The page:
While their parents are pale and apprehensive, I saw the children delighted at being rolled about the deck and nobody doing it. The drollery of that diverted them significantly. In the saloon, when passengers first see the storm fences on the table, they lose their appetite for the repast; the children think it very droll, and eat with a new sense of pleasure.
A voyage is indeed a source of recreation and diversion of mind beyond what any who have never made a voyage imagine. Ideas are often absolutely suspended.
“Dirty" weather comes and discolors them; "nasty" weather perturbs them; “fresh" weather gives them quite a new turn; a rain" squall" comes and softens them; a "gale" disperses them; a "storm" dashes them against each other, bending them or breaking them; a "cyclone" gives a rotary motion to the most fixed ideas; a "hurricane" seems to blow them all finally away, and it is sometime before the most diligent shepherd of his thoughts gets them into the old fold again.
The machinery of the mind is unlimbered, and only the best fitting parts are ever got into position again. It is thus that the ocean is entertaining and re-creative; the fresh wind blows through your mind.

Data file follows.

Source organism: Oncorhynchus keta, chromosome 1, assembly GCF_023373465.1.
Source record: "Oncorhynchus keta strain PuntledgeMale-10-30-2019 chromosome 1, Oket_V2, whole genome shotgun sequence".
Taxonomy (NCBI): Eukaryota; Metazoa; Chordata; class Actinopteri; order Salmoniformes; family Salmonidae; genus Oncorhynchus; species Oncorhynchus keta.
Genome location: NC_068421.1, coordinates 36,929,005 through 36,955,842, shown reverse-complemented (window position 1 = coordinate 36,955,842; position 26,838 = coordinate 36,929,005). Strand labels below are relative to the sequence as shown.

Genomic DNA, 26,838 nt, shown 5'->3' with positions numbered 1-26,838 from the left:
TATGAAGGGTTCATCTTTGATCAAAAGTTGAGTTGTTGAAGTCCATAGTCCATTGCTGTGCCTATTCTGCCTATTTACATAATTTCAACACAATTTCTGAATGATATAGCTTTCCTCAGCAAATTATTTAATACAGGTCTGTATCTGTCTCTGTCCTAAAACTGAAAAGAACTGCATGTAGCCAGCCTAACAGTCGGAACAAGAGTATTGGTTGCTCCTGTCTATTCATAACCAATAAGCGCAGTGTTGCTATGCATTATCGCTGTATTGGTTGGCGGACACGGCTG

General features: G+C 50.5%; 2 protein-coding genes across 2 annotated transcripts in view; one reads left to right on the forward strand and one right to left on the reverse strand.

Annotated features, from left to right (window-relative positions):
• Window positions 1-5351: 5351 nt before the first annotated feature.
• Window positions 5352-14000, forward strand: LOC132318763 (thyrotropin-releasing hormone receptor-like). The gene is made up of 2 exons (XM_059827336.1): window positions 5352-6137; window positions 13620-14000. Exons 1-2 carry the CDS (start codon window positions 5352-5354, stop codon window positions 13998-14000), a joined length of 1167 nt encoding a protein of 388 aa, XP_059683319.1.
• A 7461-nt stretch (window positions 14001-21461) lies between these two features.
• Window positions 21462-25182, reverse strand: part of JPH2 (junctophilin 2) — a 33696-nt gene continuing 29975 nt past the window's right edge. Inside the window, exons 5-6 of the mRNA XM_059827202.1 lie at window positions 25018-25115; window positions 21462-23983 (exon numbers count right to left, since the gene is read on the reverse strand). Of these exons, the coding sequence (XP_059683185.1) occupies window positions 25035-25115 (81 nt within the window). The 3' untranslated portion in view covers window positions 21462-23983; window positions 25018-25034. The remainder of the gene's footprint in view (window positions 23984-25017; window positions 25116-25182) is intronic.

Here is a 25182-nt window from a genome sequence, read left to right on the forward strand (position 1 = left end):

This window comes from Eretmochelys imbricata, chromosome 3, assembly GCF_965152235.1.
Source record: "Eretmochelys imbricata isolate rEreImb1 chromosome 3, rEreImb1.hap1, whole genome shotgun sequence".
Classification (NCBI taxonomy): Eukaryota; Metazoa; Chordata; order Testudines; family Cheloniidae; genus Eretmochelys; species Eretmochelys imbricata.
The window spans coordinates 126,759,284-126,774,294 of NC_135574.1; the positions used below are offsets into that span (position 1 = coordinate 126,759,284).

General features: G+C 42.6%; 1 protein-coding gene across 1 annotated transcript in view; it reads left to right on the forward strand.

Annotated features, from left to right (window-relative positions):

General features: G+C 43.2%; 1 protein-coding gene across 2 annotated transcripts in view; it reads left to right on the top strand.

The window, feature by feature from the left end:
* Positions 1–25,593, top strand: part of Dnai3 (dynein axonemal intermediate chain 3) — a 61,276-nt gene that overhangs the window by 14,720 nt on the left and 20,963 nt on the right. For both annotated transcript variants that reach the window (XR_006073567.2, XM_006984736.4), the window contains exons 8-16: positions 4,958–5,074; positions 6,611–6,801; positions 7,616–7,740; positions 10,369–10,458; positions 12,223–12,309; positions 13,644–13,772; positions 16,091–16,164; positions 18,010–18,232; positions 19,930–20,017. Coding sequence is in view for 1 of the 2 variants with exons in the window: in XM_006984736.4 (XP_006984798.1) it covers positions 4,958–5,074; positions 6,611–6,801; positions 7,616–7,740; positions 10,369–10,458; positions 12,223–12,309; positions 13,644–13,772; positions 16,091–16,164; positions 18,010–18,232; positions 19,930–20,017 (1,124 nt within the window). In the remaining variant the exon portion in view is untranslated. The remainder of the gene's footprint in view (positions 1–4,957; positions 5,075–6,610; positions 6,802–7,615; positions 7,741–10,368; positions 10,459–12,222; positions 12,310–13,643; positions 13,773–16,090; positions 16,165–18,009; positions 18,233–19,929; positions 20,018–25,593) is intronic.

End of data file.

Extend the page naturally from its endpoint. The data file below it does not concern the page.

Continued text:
Cries of sailors, straining of cordage and planks, creaking of the stubborn masts, beatings of the" steely sea," the roar of the revengeful blast, the clanking of the iron slaves within-I regarded as companions of the voyage. All the while, the brave engines are driving you through the turbulent and disappointed waves. Three hundred and fifty miles in every day and night,
The pulses of their iron hearts
Go beating through the storm
The passage between England and Ireland, I was told, would prove unpleasant, but that when we got into the Atlantic, the sailing would improve.
When we reached Queenstown, the more experienced passengers observed that we should know how to appreciate the serenity of the Irish passage, when we had a taste of the "roll of the Atlantic," which was very encouraging.
Every day brought some promise of novelty. Until I was on the Atlantic, I had never seen the sea alive. I had heard of" seas as smooth as glass." What I saw was a sea as smooth as mountains.
The Atlantic is a genuine American ocean; it is never still. The white crests of the waves appeared to me like white birds coming over the distant waters. It was quite a new experience to see dark clouds a great distance before us, where rain and squall were raging, and know that we had to sail through them; and when in a squall which appeared at first as though it would last always, we could soon see the sun and blue sky a long way off, and it was pleasant to discover that we should ride into the bright sea under them.